It doesn't always hit the mark but there are plenty of enjoyable moments.
The company is a sixth form theatre group and their youthfulness is reflected in their mostly energetic and spunky performances. It's a great show for the company to do as it allows everyone to get involved. Their voices and characterisation are fine but inconsistent, although the range of some characters don’t quite match that of the actors playing them. The cast have the challenge of portraying characters that were originally cartoons, which can be difficult not to make sickening. We discover that it works best and is funniest when the characters become more like real people. Bronwen Davies Jones, as Sally, is a great example of this, as she is true to stereotype while leaving room for authenticity in her performance. Some of the showstopper numbers, for instance Suppertime, lack the required energy to leave a lasting impression, although Jonny McGuigan as Schroeder gives a great attempt at leading his number, Beethoven Day.
The show is wonderfully written, with montage sections stuffed full of one-liners and recurring jokes. It makes us giggle and the touching moments stand out too. Some inventive props and costume add to the comic strip theme to the show and direction is strong in places with some satisfying surprises. However, the cast just wasn’t strong enough to make full use of the show’s potential. Likewise, the choreography and harmony is too simple to be impressive.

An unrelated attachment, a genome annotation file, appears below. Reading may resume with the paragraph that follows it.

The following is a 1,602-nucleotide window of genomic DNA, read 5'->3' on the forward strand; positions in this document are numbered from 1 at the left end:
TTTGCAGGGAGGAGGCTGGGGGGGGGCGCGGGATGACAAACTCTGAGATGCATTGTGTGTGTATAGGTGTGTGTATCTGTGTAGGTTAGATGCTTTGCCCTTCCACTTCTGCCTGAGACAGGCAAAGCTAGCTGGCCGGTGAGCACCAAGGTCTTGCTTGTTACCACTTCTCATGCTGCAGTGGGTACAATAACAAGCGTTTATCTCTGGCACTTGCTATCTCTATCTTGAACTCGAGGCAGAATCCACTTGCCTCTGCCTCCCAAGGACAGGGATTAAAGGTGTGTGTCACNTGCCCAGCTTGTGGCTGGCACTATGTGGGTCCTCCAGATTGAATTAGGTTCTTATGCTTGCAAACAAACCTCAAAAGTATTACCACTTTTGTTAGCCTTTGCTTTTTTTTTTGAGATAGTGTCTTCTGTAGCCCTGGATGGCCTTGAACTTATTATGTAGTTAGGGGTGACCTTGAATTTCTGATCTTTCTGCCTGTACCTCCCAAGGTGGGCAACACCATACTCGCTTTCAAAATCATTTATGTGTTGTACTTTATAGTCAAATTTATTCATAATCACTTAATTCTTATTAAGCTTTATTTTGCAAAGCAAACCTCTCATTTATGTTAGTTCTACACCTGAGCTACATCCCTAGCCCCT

Using backing tracks mean we get the full band and orchestra experience which otherwise wouldn't have been possible in a fringe venue but it makes the introductions to songs awkward and results in several false starts. Using only a piano keyboard instead would have made the accompaniment feel more organic and provided better support for the performers, while we wouldn't have noticeably missed out on the rest of the orchestration.
This is a clever show, performed by an enthusiastic company. It doesn't always hit the mark but there are plenty of enjoyable moments.